I went to the library the other night to calm down, try to collect my thoughts and dodge any actual responsibilities when I noticed that there would be a reading in an hour or so. Ok, I can kill an hour... reading was Edward P. Jones. Never heard of him, but i figured seeing a Pulitzer-Prize winning author read/speak was a better use of my time than having a beer and blogging back at home while some silliness played on the tv in the background, so I did what I always do when i go to the Seattle Public Library: take the escalators to the top and get lost in the spiral on the way down, letting yhe wanderings lead me to whatever they will.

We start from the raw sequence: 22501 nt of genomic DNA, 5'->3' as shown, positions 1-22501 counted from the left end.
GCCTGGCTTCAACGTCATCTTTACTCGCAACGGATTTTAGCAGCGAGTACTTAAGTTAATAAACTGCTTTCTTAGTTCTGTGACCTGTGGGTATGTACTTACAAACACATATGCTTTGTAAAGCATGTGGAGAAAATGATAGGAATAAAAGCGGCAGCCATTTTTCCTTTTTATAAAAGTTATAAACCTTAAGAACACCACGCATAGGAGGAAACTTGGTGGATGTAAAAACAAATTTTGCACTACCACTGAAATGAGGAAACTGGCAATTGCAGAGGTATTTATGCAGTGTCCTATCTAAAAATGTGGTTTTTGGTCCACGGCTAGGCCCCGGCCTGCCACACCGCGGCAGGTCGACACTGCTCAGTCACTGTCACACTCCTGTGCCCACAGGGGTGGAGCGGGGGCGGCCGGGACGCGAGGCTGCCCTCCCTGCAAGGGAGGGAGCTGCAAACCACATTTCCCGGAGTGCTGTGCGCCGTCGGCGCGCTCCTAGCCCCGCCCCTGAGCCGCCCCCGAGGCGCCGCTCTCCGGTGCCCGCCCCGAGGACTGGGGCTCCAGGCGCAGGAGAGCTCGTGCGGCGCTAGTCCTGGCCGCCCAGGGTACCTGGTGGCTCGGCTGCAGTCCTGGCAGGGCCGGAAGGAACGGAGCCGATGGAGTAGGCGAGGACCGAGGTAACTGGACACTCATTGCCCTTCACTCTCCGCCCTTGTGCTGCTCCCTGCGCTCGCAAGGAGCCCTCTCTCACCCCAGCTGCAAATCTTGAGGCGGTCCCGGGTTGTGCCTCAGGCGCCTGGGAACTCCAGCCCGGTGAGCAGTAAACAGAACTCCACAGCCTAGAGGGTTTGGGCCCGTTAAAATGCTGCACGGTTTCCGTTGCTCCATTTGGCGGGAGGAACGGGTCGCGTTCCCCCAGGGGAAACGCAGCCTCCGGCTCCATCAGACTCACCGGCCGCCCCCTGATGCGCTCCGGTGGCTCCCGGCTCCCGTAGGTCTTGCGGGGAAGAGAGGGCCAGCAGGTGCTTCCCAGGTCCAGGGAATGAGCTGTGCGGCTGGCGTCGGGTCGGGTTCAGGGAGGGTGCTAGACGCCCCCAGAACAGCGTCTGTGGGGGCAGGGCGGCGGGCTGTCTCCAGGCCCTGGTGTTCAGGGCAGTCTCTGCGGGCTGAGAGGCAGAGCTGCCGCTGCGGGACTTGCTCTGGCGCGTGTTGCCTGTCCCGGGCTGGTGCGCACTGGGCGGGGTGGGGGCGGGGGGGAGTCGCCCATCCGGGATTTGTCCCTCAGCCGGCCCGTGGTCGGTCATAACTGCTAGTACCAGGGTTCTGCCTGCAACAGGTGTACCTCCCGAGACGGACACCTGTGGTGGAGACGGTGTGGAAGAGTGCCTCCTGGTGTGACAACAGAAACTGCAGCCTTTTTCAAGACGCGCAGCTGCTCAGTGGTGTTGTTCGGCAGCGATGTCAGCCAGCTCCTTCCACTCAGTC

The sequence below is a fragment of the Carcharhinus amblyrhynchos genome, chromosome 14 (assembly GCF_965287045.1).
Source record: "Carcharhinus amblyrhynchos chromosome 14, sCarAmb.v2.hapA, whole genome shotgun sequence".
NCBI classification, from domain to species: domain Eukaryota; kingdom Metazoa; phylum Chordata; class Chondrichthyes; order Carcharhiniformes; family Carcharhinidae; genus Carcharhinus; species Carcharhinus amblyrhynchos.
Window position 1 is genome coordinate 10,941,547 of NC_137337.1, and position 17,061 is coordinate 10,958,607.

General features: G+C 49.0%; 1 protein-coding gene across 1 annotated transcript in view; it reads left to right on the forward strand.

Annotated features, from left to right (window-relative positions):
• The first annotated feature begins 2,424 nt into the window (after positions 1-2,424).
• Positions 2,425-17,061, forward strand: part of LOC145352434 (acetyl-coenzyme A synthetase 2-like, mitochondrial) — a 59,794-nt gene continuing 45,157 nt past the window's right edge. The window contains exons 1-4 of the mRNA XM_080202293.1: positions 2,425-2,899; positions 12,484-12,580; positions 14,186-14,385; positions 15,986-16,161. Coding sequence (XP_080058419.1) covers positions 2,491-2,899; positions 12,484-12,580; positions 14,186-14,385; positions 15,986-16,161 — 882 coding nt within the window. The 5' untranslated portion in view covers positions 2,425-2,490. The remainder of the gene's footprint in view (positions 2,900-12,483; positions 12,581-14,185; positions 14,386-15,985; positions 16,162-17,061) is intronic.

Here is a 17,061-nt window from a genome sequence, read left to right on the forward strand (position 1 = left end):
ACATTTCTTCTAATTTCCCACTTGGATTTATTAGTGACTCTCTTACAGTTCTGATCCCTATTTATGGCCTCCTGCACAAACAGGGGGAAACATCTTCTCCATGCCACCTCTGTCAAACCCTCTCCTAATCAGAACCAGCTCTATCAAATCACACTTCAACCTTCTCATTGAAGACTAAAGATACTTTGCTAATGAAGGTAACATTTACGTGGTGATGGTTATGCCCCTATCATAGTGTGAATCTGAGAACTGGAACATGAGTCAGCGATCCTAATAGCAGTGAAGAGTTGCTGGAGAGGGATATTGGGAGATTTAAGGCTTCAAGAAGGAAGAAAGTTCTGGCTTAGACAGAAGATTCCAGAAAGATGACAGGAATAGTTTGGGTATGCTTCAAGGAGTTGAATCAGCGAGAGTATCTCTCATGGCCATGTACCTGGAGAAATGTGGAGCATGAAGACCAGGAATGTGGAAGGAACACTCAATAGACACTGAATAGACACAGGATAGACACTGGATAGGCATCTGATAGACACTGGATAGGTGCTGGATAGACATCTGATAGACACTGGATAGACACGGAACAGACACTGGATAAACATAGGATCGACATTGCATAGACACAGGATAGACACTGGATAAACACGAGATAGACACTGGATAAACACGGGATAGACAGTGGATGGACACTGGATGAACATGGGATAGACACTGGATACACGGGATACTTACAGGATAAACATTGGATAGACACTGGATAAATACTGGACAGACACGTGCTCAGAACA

I happened upon the section full of firsthand accounts of British Colonials in India, great fotos and little blurbs... got a few books and retreated to a table with a view of downtown and the water, flipping through the books as I wrote in my journal:
(foto here)

Is it illegal to put your own books on library bookshelves? You know- like leaving a baby in a basket on someone's doorstep? I have to get rid of so many books before I move it is almost terrifying...

One of my favorite things about the library is the Red Floor (the 4th "meeting" floor?) which induces (what I think is called) "retinal fatigue" (a great phrase, in which your retinas basically o.d. on a color). Your brain reels when you go from the red of the halls on the red floor into the restrooms there- which are a pale hospital-toothpase green/white color, a great trick someone decided to play on our eyes/minds.